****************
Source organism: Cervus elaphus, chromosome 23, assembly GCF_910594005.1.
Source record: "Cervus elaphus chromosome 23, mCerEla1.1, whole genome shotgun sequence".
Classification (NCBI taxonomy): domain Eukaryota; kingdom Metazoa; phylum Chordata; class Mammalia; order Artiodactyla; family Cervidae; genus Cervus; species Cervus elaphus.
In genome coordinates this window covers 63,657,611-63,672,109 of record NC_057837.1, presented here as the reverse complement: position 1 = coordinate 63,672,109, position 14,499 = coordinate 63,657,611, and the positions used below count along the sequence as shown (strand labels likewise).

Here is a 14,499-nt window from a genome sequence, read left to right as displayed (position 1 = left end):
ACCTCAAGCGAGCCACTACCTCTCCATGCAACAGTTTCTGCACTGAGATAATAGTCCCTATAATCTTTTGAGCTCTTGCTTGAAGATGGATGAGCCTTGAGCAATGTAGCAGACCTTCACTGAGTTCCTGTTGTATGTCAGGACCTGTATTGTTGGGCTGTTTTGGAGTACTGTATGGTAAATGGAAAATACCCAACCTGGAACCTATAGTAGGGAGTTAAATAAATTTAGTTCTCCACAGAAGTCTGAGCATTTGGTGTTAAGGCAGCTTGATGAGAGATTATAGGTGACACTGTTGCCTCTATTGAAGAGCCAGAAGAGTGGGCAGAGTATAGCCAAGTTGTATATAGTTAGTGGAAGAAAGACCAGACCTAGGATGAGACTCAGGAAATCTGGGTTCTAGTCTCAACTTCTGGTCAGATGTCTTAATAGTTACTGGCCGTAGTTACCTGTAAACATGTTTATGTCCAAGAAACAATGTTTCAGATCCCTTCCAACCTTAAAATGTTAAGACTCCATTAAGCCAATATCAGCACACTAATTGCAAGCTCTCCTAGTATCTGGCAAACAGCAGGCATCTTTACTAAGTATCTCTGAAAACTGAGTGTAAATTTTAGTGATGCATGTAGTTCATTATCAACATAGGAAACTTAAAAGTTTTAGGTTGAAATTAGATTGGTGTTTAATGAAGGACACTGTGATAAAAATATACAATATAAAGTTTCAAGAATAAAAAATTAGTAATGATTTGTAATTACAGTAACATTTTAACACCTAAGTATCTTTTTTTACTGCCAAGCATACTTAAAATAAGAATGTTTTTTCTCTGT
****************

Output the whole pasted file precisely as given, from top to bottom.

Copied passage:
Source organism: Cervus elaphus, chromosome 23, assembly GCF_910594005.1.
Source record: "Cervus elaphus chromosome 23, mCerEla1.1, whole genome shotgun sequence".
Classification (NCBI taxonomy): domain Eukaryota; kingdom Metazoa; phylum Chordata; class Mammalia; order Artiodactyla; family Cervidae; genus Cervus; species Cervus elaphus.
In genome coordinates this window covers 63,657,611-63,672,109 of record NC_057837.1, presented here as the reverse complement: position 1 = coordinate 63,672,109, position 14,499 = coordinate 63,657,611, and the positions used below count along the sequence as shown (strand labels likewise).

Here is a 14,499-nt window from a genome sequence, read left to right as displayed (position 1 = left end):
ACCTCAAGCGAGCCACTACCTCTCCATGCAACAGTTTCTGCACTGAGATAATAGTCCCTATAATCTTTTGAGCTCTTGCTTGAAGATGGATGAGCCTTGAGCAATGTAGCAGACCTTCACTGAGTTCCTGTTGTATGTCAGGACCTGTATTGTTGGGCTGTTTTGGAGTACTGTATGGTAAATGGAAAATACCCAACCTGGAACCTATAGTAGGGAGTTAAATAAATTTAGTTCTCCACAGAAGTCTGAGCATTTGGTGTTAAGGCAGCTTGATGAGAGATTATAGGTGACACTGTTGCCTCTATTGAAGAGCCAGAAGAGTGGGCAGAGTATAGCCAAGTTGTATATAGTTAGTGGAAGAAAGACCAGACCTAGGATGAGACTCAGGAAATCTGGGTTCTAGTCTCAACTTCTGGTCAGATGTCTTAATAGTTACTGGCCGTAGTTACCTGTAAACATGTTTATGTCCAAGAAACAATGTTTCAGATCCCTTCCAACCTTAAAATGTTAAGACTCCATTAAGCCAATATCAGCACACTAATTGCAAGCTCTCCTAGTATCTGGCAAACAGCAGGCATCTTTACTAAGTATCTCTGAAAACTGAGTGTAAATTTTAGTGATGCATGTAGTTCATTATCAACATAGGAAACTTAAAAGTTTTAGGTTGAAATTAGATTGGTGTTTAATGAAGGACACTGTGATAAAAATATACAATATAAAGTTTCAAGAATAAAAAATTAGTAATGATTTGTAATTACAGTAACATTTTAACACCTAAGTATCTTTTTTTACTGCCAAGCATACTTAAAATAAGAATGTTTTTTCTCTGT